As we move toward an increasingly digitalized society, it’s clear that there is a growing tension – if not outright rift – between the proponents and organizations leading the digital revolution (e.g. Google, Facebook, Amazon, Uber…) and those defending and/or worried about the concept of privacy. We have seen growing calls for greater oversight, even for the splitting up of the behemoth tech companies. On the one hand, access to data is typically the veritable lifeblood of the business model. On the other hand, the life (and right to privacy) is being sucked out of the individual. At the heart of the schism are news media companies that have themselves been totally disrupted and whose business model and very existence are in peril. As a result, the role of media has had to shift in order to survive and through those changes, they can rarely afford to do proper investigation, much less cut through the noise and broadly distribute their messages. Other than the outlier Estonia (see this WSJ article behind the paywall), most governments and legislative bodies are far behind corporate, criminal and individual behaviours. Efforts to legislate tech are inevitably inadequate and/or woefully late to the party.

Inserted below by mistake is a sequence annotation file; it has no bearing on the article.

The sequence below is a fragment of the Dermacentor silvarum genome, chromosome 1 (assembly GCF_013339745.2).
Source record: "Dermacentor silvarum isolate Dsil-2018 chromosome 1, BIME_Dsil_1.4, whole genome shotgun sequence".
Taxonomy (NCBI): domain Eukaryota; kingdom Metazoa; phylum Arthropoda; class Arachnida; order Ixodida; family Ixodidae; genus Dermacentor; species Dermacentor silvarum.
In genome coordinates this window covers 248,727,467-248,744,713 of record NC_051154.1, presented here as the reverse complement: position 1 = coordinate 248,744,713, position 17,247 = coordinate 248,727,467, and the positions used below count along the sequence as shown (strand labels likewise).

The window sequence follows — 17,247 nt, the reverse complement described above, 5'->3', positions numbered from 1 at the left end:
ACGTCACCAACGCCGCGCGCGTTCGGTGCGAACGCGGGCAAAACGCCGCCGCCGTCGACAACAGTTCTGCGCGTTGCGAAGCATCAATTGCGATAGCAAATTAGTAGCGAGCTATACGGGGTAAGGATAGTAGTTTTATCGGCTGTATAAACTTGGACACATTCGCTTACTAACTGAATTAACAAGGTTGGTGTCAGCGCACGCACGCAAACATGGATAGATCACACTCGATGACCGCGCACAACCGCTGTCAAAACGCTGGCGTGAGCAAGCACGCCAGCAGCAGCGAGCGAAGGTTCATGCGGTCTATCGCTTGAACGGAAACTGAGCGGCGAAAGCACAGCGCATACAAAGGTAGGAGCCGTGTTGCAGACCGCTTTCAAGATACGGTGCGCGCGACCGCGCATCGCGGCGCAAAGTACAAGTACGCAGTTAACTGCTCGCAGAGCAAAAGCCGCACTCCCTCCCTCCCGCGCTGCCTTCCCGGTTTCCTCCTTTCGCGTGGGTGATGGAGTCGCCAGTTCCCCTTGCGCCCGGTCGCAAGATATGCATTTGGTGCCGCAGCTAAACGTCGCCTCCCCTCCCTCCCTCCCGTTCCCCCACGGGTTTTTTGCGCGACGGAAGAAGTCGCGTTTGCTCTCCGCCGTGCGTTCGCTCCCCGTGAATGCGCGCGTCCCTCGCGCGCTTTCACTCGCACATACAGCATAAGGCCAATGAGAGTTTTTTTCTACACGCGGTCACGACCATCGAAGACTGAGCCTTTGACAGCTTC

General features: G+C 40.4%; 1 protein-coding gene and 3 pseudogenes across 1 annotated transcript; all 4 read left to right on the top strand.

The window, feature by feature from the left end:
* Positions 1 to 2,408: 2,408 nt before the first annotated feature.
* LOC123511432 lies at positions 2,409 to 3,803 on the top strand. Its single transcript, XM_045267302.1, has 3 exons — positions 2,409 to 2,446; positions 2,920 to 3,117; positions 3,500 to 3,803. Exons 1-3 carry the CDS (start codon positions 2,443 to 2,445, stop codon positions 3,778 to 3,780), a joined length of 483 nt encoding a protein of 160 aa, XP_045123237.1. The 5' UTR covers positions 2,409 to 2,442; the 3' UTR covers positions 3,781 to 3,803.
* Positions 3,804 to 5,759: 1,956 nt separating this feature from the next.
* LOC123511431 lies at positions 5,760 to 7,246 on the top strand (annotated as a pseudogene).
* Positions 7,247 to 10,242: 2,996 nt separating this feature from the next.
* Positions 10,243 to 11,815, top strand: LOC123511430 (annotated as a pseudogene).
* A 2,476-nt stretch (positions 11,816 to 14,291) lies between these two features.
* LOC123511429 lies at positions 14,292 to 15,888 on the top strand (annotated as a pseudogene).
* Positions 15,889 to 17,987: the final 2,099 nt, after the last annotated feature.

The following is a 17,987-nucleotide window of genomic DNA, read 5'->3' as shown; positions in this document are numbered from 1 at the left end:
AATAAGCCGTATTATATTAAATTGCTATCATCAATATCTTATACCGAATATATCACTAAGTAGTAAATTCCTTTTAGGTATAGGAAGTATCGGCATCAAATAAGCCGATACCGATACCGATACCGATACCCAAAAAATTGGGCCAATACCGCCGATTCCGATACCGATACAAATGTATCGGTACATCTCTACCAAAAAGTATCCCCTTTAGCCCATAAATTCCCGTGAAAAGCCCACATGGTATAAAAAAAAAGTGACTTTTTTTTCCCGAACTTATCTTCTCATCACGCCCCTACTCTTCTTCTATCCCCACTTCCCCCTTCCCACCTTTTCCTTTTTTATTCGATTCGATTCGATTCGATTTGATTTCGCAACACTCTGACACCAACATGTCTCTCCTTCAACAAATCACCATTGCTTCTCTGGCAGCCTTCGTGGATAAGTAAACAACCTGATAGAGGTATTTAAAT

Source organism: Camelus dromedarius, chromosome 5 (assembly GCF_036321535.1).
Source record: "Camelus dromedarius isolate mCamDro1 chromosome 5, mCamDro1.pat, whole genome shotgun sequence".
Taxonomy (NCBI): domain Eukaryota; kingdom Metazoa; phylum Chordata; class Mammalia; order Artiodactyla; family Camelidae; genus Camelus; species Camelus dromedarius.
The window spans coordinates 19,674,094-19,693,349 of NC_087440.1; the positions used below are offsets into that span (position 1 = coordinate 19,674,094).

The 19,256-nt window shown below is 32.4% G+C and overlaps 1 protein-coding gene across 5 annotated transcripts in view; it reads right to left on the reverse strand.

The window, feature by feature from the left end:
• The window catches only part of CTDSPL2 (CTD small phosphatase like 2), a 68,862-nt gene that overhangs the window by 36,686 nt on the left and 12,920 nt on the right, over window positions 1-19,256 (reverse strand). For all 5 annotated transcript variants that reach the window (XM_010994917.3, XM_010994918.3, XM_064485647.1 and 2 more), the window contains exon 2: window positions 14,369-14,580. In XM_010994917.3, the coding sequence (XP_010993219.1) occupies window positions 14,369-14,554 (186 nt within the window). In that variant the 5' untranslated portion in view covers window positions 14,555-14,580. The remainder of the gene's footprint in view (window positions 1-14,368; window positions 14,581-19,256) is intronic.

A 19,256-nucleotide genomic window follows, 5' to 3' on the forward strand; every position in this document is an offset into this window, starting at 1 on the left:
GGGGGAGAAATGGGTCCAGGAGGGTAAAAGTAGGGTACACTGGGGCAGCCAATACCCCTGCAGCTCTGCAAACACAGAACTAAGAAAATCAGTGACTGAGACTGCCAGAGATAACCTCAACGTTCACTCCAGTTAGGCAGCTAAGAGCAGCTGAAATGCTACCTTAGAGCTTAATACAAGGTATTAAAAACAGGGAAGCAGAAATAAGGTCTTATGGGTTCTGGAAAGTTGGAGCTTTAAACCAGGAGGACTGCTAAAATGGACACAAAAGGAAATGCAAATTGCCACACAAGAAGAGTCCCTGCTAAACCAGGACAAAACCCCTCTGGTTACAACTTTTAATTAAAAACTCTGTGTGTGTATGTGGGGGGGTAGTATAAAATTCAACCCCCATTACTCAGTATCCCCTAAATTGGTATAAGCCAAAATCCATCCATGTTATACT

The new tech avalanche
There are a host of new technologies that are on the cusp of breaking out. These include the Internet of Things, genomics and autonomous vehicles. There are also existing technologies, that might originally have been considered ’new’ a decade ago, but that are experiencing step-changes thanks to the combination of increased miniaturization, the cloud and access to faster processing power. These latter technologies include the smartphone (+5G), energy storage, big data analytics and, of course, artificial intelligence. At the periphery and/or on the horizon there are plenty of other technologies, not least of which is quantum computing.
Creating your own cocktail of tech